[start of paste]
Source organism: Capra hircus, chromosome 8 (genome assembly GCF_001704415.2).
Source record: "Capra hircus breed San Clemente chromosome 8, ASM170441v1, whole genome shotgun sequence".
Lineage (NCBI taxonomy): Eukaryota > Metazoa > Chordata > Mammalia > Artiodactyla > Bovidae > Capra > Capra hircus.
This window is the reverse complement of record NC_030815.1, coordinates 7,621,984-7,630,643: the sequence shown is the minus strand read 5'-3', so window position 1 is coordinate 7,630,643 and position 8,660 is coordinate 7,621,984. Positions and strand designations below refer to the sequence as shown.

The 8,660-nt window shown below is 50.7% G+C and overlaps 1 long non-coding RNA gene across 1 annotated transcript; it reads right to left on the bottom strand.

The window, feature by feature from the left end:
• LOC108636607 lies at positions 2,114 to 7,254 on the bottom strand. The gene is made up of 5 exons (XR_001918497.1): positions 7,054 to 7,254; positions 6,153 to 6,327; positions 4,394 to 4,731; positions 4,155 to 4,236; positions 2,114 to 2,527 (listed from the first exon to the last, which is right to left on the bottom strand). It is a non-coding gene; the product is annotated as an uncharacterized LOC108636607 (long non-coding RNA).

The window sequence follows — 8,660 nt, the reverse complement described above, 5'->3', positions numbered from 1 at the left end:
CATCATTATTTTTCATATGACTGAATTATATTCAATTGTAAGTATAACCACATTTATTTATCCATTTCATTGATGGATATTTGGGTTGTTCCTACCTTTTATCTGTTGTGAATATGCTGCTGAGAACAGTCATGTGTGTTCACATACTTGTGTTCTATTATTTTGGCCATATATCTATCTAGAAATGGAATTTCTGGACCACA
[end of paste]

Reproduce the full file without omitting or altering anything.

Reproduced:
Source organism: Capra hircus, chromosome 8 (genome assembly GCF_001704415.2).
Source record: "Capra hircus breed San Clemente chromosome 8, ASM170441v1, whole genome shotgun sequence".
Lineage (NCBI taxonomy): Eukaryota > Metazoa > Chordata > Mammalia > Artiodactyla > Bovidae > Capra > Capra hircus.
This window is the reverse complement of record NC_030815.1, coordinates 7,621,984-7,630,643: the sequence shown is the minus strand read 5'-3', so window position 1 is coordinate 7,630,643 and position 8,660 is coordinate 7,621,984. Positions and strand designations below refer to the sequence as shown.

The 8,660-nt window shown below is 50.7% G+C and overlaps 1 long non-coding RNA gene across 1 annotated transcript; it reads right to left on the bottom strand.

The window, feature by feature from the left end:
• LOC108636607 lies at positions 2,114 to 7,254 on the bottom strand. The gene is made up of 5 exons (XR_001918497.1): positions 7,054 to 7,254; positions 6,153 to 6,327; positions 4,394 to 4,731; positions 4,155 to 4,236; positions 2,114 to 2,527 (listed from the first exon to the last, which is right to left on the bottom strand). It is a non-coding gene; the product is annotated as an uncharacterized LOC108636607 (long non-coding RNA).

The window sequence follows — 8,660 nt, the reverse complement described above, 5'->3', positions numbered from 1 at the left end:
CATCATTATTTTTCATATGACTGAATTATATTCAATTGTAAGTATAACCACATTTATTTATCCATTTCATTGATGGATATTTGGGTTGTTCCTACCTTTTATCTGTTGTGAATATGCTGCTGAGAACAGTCATGTGTGTTCACATACTTGTGTTCTATTATTTTGGCCATATATCTATCTAGAAATGGAATTTCTGGACCACA